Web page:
I'm a contractor at a large Telco where I'm usually working on several different projects at once.

The VCSs I use (mainly git and mercurial) tend to make me keep the code bases for unrelated projects in separate repositories, and I realise many benefits of this approach.

However, there are many little bits of utility code and helper functions I've written which are useful across two or more projects, and I'm well aware of the benefits of keeping my code DRY - for example sometimes I find a better way to implement some piece of code and I don't want to have to update it in every place where I've duplicated the same idea.

What is the best way to refactor out this common functionality (it is not always so simple as copy-and-paste, but sometimes it is..) without creating unnecessary dependencies between unrelated projects, and without adding needless complexity?


2 Answers 2


Well, "little bits of utility code" are probably best not shared across unrelated projects. Just look at how many implementations of "Hello, World!" are out there. :-)

Seriously, DRY is not an absolute. There is a cost for searching for an existing solution and a relatively high maintenance cost for sharing library code across otherwise independent projects. One project wants to add functionality but another project doesn't, so what do you do? You fork it or add an option, and now you're not really sharing the code anymore. Or worse one project adds a feature but it breaks some other project. The more people use a library the harder it is to change.

You see a very big and practical example of this right now in the Ruby on Rails community. Projects rely on dozens of gems (hefty bits of utility code) and then they are afraid to update them because something will break because "improvements" in one library break the expectations of another. It's managed to a large degree with sensible version numbers that segregate changes by the likelihood of breaking existing code, but still, there's a lot of overhead to versioning and managing those version numbers, and it's just not worth it for 20 lines of code.

As a rule of thumb, if you're the first person to write it, it's not that useful. If Large Telco doesn't already have that functionality in the codebase such then no one else felt it was important. More likely, it's in there somewhere and you can't be bothered to find it because it's easier to just write it yourself. And you're probably right, but so are your colleagues who want to just write it themselves rather than go look for it.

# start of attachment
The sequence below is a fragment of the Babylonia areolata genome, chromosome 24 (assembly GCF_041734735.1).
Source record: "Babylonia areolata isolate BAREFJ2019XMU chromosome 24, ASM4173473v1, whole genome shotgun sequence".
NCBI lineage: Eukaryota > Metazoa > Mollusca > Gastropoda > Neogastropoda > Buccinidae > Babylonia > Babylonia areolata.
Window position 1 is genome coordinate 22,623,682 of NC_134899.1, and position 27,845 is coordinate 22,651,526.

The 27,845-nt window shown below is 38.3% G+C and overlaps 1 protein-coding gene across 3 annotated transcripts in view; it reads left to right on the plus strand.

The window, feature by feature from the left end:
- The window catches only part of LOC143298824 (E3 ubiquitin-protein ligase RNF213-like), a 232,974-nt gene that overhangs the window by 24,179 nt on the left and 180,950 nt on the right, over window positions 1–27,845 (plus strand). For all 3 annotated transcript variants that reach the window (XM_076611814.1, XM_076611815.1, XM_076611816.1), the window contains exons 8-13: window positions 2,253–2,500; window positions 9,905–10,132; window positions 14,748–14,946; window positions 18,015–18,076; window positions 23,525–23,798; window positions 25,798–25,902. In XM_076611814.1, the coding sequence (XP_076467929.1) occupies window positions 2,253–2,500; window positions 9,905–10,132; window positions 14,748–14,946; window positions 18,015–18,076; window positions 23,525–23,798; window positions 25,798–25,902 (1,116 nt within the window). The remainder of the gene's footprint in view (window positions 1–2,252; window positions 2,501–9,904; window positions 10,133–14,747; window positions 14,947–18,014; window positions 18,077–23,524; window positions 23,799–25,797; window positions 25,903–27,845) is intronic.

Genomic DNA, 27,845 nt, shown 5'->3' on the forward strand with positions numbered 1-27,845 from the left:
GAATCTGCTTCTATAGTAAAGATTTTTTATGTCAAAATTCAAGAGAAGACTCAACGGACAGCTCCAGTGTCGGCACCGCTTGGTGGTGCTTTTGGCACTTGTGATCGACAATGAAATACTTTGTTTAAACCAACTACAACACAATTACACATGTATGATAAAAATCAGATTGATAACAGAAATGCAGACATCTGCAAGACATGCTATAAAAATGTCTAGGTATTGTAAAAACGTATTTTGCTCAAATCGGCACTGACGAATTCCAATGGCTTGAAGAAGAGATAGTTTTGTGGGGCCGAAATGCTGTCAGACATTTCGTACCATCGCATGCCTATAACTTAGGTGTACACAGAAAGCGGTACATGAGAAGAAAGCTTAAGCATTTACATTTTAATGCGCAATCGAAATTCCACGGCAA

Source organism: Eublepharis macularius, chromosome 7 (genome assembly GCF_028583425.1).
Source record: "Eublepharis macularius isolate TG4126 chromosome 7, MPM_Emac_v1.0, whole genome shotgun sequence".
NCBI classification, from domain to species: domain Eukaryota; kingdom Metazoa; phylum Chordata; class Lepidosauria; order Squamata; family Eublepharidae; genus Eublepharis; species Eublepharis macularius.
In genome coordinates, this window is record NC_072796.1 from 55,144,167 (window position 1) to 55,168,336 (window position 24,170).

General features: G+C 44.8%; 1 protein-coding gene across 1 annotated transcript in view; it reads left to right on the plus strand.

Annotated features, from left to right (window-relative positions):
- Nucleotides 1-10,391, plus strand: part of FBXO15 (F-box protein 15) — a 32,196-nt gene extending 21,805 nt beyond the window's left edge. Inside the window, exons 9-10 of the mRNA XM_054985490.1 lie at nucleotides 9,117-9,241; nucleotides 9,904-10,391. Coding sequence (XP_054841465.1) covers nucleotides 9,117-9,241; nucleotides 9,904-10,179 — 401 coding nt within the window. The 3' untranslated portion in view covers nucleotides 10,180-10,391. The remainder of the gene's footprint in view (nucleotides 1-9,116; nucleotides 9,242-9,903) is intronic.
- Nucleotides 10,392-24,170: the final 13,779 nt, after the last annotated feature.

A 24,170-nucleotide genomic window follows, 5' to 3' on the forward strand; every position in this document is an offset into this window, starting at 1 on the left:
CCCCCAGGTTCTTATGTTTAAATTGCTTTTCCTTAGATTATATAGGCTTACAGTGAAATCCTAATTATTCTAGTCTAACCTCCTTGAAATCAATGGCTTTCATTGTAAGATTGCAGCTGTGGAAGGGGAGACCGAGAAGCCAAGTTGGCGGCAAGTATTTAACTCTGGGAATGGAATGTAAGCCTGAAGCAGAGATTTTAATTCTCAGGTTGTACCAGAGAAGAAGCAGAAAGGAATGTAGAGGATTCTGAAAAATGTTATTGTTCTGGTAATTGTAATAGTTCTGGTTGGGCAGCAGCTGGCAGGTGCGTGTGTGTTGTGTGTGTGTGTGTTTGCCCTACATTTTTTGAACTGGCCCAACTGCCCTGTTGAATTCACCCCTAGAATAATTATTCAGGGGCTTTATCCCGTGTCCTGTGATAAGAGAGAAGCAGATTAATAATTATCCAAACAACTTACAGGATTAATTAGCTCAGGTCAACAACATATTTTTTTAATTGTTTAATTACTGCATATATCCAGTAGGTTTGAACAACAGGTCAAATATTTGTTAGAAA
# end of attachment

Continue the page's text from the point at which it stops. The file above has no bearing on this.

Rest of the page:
In practice, the best advice I can give is to keep your own personal library of code snippets and carry them around with you. Copy and paste from other projects if you like. As long as the snippets are small and don't contain real secrets, like cryptographic keys or the formula for Coca-Cola, no one is going to bother you about taking code from one company to another let alone from one project to another.

And then when a colleague asks "hey, do you know a good way to do X" you can just copy and paste the code into an email or IM and be the hero of the hour.


Factor the common stuff out into one or more libraries. Put the library in its own repo, and in the individual projects, add a bit of logic to your build script to make sure you have the correct version of the library. You may or may not fancy subrepos for this; matter of taste, really.

  • 2
    without documentation, code examples and unit tests such libraries might do more harm than good (been pressed to use such a crappy "factored library" about a year ago, still suffering recalling pain we had trying to integrate it)
    – gnat
    Commented May 21, 2013 at 8:31
  • If you don't have tests, you're doing it wrong regardless of whether you're writing a library. :) Commented Apr 13, 2018 at 3:11

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